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    with Down syndrome.A. actinomycetemcomitanswas

    detected in 35% of subjects with Down syndrome

    compared with 5% of healthy, age- and sex-matched

    controls. The authors suggested that this increased

    frequency ofA. actinomycetemcomitansindicated an

    altered microbial composition in the subgingival

    plaque of subjects with Down syndrome compared

    with healthy controls.

    Amano et al. (8) detected various periodontal dis-ease-causing bacteria in very young subjects with

    Down syndrome and suggested that periodonto-

    pathic bacteria could colonize the teeth of these

    patients at a very early age. Periodontal pathogens in

    the subgingival plaque of subjects with Down syn-

    drome were detected with far greater frequency than

    in age-matched controls, and this may explain the

    intense gingival inflammation in these individuals.

    The authors concluded that certain periodontal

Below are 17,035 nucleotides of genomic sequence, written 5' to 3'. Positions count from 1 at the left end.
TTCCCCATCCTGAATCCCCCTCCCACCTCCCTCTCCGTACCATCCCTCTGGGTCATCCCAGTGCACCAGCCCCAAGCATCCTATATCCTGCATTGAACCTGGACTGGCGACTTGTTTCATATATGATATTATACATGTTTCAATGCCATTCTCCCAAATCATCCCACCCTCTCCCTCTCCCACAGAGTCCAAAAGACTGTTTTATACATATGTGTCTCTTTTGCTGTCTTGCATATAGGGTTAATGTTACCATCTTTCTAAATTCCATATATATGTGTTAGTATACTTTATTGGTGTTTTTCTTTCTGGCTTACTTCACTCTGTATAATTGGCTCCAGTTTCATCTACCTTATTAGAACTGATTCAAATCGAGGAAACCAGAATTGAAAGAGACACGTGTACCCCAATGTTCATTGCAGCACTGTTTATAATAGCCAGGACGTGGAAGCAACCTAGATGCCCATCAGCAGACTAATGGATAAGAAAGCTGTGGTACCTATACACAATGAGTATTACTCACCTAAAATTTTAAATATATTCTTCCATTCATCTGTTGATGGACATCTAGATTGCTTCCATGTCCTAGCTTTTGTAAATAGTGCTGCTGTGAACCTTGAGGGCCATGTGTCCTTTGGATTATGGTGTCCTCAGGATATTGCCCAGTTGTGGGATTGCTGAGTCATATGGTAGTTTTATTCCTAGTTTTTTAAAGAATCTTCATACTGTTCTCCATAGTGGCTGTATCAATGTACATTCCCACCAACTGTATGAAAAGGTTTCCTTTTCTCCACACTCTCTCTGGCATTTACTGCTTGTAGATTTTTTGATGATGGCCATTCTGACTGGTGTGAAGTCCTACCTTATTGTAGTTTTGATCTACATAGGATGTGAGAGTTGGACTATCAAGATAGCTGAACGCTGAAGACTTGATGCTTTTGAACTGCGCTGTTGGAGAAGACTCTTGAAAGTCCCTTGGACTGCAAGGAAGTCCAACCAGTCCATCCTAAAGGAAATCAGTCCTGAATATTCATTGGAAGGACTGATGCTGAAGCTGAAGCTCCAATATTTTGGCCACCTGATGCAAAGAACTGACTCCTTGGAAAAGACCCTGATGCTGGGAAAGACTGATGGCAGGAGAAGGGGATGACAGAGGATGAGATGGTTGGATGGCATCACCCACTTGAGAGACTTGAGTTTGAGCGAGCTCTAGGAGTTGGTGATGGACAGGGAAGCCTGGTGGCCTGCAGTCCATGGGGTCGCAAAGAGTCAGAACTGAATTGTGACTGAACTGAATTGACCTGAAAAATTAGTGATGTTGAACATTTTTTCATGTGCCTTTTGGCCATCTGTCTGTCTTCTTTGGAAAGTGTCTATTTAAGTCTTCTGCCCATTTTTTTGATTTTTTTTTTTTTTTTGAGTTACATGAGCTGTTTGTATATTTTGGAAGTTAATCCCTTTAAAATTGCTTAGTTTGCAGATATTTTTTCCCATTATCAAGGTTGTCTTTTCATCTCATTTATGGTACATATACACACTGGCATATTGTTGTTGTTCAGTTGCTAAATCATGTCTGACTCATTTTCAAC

pathogens, particularlyP. gingivalis, play a key role in

    the initiation of gingival inflammation.

    Sakellari et al. (78) assessed clinical periodontal

    parameters in 70 subjects with Down syndrome and

    in 121 age-matched healthy controls, collected sub-

    gingival plaque samples from the Ramfjord teeth and

    assessed the presence of 14 bacterial species using

    checkerboard DNADNA hybridization. The study

    reported that important periodontal pathogens col-

    onize subjects with Down syndrome earlier, and at

    higher levels, compared with age-matched healthy

    individuals. Reuland-Bosma et al. (74) compared

    the subgingival microflora in adult subjects with

    Down syndrome with that in other individuals withintellectual disabilities. Despite advanced periodontitis

    in subjects with Down syndrome, no differences in

    the prevalence of distinct suspected periodonto-

    pathic bacteria were established, and the authors

    conclude that host factors are the most likely expla-

    nation for the advanced periodontal disease associ-

    ated with subjects with Down syndrome.